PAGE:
A boy sits in front of Stone Mountain—the Atlanta-area monument to the Confederacy.
A boy sits in front of Stone Mountain—the Atlanta-area monument to the Confederacy. John Bazemore/AP

My great-great-great-grandfather, a Civil War general and reputed Klan leader, sits atop an equestrian statue in front of the Georgia State Capitol. Some local lawmakers think it’s time for him to come down.

Colonel John Brown Gordon was extraordinarily lucky to survive the Battle of Antietam. On September 17 in 1862 near Sharpsburg, Maryland—still the bloodiest date in U.S. history—Gordon was wounded not once or twice, but five times. Bullets punctured his right leg twice, his arm, and his shoulder. Weak from blood loss, the Confederate officer continued to lead his men until a fifth bullet hit him in the cheek.

The colonel pitched forward, face first into his hat, and bled into the dirt road that became known as Bloody Lane because of the thousands of casualties that occurred there that day. He only avoided drowning in his own blood, Gordon later said, because a “thoughtful Yankee” had previously put another bullet hole in his hat, which allowed the blood to drain.

But Gordon recovered and rose to the rank of general, fighting in battle after battle until he led half of Robert E. Lee’s troops. He was presiding over them in the surrender to Union forces at Appomattox Courthouse in Virginia on April 9, 1865. After the war, Gordon settled in Atlanta and entered politics, serving two terms as a Georgia senator and one as governor. He is also reputed to have led the state’s chapter of the Ku Klux Klan.

The statue of John Brown Gordon at the Georgia capitol building in Atlanta. (Mimi Kirk/CityLab)

When Gordon died in 1904, tens of thousands came to pay respects at Atlanta’s Oakland Cemetery. “A more gallant, generous, and fearless gentleman and soldier has not been seen by our country,” President Theodore Roosevelt proclaimed.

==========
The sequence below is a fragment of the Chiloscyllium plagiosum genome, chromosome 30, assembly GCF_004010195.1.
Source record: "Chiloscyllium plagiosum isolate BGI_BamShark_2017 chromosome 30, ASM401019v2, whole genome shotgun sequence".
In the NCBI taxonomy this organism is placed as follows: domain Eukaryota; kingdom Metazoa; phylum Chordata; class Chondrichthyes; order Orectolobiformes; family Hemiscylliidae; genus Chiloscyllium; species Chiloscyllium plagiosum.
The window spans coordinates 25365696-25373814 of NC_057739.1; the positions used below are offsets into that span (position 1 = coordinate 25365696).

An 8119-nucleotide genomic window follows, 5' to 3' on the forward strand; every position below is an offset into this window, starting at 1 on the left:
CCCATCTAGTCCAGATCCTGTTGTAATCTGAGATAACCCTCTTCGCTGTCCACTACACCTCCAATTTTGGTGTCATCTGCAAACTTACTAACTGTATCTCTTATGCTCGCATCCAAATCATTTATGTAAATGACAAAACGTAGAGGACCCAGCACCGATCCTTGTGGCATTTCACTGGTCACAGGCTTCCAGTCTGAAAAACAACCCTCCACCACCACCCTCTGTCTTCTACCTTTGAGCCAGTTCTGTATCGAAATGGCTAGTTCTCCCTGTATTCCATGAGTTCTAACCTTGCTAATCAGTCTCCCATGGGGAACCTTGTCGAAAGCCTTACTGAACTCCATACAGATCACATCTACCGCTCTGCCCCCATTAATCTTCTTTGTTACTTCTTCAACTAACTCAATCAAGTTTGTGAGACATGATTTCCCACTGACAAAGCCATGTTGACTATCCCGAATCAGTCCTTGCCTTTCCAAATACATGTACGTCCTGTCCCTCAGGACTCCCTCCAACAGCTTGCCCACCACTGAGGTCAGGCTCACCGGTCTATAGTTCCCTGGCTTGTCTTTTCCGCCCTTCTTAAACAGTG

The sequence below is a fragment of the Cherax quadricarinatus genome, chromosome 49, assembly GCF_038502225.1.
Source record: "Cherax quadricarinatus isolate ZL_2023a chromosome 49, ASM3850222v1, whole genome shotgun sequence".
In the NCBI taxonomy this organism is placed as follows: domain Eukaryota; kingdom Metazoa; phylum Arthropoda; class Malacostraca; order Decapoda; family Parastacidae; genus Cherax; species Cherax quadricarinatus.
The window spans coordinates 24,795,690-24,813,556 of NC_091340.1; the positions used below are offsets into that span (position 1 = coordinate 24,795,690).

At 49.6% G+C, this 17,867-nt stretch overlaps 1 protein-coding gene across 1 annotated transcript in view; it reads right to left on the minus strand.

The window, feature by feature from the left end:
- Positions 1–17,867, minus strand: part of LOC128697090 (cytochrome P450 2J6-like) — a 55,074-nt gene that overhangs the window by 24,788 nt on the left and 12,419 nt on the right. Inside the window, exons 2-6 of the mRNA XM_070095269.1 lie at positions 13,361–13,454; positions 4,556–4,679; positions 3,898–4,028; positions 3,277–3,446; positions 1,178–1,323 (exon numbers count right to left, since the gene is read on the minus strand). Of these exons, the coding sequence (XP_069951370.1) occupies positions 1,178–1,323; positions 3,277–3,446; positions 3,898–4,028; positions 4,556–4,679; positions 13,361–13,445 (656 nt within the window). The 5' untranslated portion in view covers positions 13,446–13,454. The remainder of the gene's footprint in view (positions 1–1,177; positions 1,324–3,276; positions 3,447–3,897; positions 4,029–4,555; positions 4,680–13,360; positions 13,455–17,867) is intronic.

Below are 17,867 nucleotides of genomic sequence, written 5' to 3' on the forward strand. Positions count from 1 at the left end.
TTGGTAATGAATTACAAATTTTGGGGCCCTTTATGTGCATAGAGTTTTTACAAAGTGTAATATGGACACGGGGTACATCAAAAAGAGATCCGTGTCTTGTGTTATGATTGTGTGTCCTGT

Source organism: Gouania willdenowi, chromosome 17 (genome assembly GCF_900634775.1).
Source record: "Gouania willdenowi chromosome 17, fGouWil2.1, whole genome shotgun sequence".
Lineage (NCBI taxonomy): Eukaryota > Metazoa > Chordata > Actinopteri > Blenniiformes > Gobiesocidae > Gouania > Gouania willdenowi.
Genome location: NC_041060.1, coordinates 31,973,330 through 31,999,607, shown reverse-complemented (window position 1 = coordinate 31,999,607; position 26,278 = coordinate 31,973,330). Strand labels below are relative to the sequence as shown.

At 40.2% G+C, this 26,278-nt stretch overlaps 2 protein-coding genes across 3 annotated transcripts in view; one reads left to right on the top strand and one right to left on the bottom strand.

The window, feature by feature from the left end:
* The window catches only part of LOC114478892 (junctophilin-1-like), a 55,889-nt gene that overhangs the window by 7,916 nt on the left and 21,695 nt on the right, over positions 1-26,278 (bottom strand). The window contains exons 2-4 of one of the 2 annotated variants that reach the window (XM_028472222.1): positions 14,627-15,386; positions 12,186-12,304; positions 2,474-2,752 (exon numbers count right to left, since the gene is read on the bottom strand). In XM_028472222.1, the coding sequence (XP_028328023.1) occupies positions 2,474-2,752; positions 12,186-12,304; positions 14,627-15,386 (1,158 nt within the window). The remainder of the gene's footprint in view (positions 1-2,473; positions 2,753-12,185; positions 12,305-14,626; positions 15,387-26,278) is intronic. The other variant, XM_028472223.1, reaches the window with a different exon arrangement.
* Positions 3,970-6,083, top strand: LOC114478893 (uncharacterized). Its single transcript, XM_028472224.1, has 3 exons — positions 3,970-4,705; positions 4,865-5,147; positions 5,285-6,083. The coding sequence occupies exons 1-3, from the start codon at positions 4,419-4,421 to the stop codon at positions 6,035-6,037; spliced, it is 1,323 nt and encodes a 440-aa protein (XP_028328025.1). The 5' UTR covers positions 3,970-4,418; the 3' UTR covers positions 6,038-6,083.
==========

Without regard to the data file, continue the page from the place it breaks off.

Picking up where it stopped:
Three years later, a statue of Gordon was erected on the grounds of the state capitol in Atlanta. The general, in Confederate regalia, stares sternly from atop a horse, the gold dome of the building rising up behind him. In this inanimate form Gordon now participates in another battle—the national struggle over what should be done with Confederate monuments, particularly those, like Gordon’s, created decades after the war, during the Jim Crow era.  

Gordon had two daughters and three sons; his second-oldest son is my great-great grandfather. I recently went to Atlanta to see this statue, which is among the many Confederate memorials that activists and some legislators are seeking to remove from their places of honor in the city. I wanted to try to better understand my predecessor’s role in our nation’s history—to experience, on an individual level, what the U.S. as a whole is undergoing as it tries, and mostly fails, to confront and atone for the horrors of slavery and the oppression of a people, then and now.

The persistence of the Lost Cause  

According to the Southern Poverty Law Center, there are more than 700 Confederate monuments in the U.S., with nearly 300 in Georgia, Virginia, and North Carolina. Collectively, they serve as the physical embodiment of the “Lost Cause” narrative, in which the South’s determination to safeguard slavery is filtered out, and the conflict is instead framed as struggle over states’ rights in the face of a belligerent Union. In this narrative, Robert E. Lee and his fellow generals were gallant gentleman-warriors, and slaves were loyal to their benevolent masters and content with their lot.

These tropes have proved durable; they remain popular in American cinema, from films of the early 20th century like Birth of a Nation and Gone with the Wind to more recent fare such as 2003’s Gods and Generals and 2013’s Copperhead. And they continue to be repeated in public discourse.

I grew up in the Midwest of the 1980s; the Lost Cause was hardly prominent in our family’s lives. But whenever John Gordon did come up, we talked about the soldier and statesman Roosevelt described—the officer who cheated death in the war, was beloved by his men, and went on to be a national leader. The KKK connection was not mentioned.